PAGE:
The Galleano farm is a step back in time.  Exiting off of the Etiwanda exit of the 60 freeway, you might think you've taken a wrong turn.  You're immediately in the heart of factories and warehouses...not a grape in sight.  Follow the signs and you'll soon find this slice of old California tucked in between.

The old farm buildings house the tasting room, the winery itself, and the residences of the Galleano family and their workers.  A nice lawn is on your left.  Beyond that, many farm animals in a small zoo.  It's peaceful, pretty, and looks just like the whole area did when I used to visit my grandmother here back in the 1970's.

Past the old motor bays and the antique gas pumps, a banging, wooden screen door guards the entrance to the small tasting room.  The staff will be happy to pour you several complimentary tastes.  If Don Galleano is there, odds are that he'll try to sell you a membership in their wine club.  He's a great talker...odds are that you'll join and receive two of their wines every few months.

Get a little cheese, buy a bottle (hint, the same good wines come in large jug sizes with different names at a huge discount), and have a little picnic on the lawn.  Especially good are the local zinfandels...a highly endangered and rare grape...and their fortified ports and sherries.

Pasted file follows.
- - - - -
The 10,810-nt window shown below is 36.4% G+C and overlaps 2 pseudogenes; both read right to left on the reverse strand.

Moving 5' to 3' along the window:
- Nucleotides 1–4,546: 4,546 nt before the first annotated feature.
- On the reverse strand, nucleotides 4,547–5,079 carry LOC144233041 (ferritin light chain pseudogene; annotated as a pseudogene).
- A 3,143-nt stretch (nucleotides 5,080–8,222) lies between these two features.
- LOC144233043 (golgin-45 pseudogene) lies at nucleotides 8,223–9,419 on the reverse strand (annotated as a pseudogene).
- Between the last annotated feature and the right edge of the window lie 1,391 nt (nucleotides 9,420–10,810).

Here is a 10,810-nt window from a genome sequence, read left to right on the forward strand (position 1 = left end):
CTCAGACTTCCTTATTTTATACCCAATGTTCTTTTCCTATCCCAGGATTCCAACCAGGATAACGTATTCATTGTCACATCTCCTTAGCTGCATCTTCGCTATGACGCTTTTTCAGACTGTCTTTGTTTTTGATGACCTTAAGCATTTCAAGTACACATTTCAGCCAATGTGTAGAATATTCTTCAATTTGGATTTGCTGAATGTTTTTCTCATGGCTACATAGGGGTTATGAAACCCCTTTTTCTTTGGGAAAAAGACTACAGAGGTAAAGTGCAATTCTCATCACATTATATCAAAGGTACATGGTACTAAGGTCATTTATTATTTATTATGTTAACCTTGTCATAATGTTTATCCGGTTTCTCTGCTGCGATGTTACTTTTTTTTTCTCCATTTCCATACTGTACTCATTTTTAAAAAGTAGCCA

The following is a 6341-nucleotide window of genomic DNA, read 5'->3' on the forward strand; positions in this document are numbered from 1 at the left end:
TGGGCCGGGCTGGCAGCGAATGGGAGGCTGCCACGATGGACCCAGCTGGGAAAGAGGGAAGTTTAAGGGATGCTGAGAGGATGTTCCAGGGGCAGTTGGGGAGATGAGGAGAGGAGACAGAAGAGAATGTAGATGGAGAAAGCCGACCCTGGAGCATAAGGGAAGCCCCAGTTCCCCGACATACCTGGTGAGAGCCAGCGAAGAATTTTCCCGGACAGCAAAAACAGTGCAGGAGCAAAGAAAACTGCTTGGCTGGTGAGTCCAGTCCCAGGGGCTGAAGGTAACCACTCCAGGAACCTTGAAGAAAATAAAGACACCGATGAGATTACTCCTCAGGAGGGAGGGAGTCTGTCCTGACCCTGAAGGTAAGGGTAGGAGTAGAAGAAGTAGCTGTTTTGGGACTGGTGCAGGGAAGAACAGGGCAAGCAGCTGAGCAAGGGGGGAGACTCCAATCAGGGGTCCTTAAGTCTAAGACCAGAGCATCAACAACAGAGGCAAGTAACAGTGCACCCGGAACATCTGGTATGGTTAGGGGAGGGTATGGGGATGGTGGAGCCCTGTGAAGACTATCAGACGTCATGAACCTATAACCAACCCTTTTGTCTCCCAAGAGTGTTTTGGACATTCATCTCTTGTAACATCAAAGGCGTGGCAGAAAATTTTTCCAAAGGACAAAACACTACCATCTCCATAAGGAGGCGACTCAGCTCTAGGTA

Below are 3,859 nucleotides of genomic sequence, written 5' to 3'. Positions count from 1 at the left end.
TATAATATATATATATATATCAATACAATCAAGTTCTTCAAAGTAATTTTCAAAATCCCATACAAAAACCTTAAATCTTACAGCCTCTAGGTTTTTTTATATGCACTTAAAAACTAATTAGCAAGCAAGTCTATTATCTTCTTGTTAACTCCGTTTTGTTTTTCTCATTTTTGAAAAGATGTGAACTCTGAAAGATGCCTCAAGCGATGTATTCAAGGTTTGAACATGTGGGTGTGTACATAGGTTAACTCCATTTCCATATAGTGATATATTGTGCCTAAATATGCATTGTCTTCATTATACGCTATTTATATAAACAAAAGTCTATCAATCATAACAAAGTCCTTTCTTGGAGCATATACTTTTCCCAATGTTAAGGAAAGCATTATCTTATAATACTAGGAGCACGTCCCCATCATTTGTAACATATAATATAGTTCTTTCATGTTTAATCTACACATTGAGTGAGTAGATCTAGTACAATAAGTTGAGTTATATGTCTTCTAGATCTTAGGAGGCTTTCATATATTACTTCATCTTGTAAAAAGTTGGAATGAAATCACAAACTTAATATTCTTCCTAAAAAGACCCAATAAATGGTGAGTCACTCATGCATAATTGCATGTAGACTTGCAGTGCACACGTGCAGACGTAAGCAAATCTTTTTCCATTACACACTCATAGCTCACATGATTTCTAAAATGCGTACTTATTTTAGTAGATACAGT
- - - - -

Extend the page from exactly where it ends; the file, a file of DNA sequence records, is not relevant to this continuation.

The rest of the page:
I don't know how to describe it, but the terroir here imparts a strong, unique taste to the wines.  If you taste 
a Cucamonga Valley wine and taste it again years later, you'll recognize it.

Another hint for Galleano.  A great, local Basque restaurant...Centro Basco in nearby Chino...proudly pours Galleano as their house wine.  Pick up a coupon here at the winery and have a free glass with dinner at this historic and great restaurant.  If you want more, the Galleano Claret is only $8 a bottle at the restaurant.

Copyright 2010 - Darryl Musick
All Rights Reserved.

Tuesday, July 14, 2015


Our traffic is legendary here in Los Angeles and the surrounding metro area. I've seen worse around the world but it is pretty stifling here. Depending on who's calculating, there are 17 to 18 million people here.

That's 44% of the entire state of California's population.

It sometimes seems like every one of those 17 million souls are on your freeway sometimes.  As residents, we create strategies to minimize our time on those roads.

For example, we won't travel west of Interstate 110 more than a couple of times a year. I haven't seen the beach in Santa Monica in over a decade.  Malibu? Might as well be in another state.  It takes less time for me to drive to Bakersfield than Marina del Rey most of the time.

The biggest curse is to have to navigate that traffic every day. The biggest blessing is to be 'going against' traffic on your commute.  Even driving to our church on a Saturday evening is a car-filled slog across the San Gabriel Valley.

One big disadvantage we have in the valley is it is bisected from north to south by a river. That the 'river' is nothing but dry dirt 90% of the time is of no consequence.  There are still only nine bridges in the 12 miles from the bottom of the valley to the mountains. Three of those are freeway.  Block one, and the rest are hopelessly gridlocked.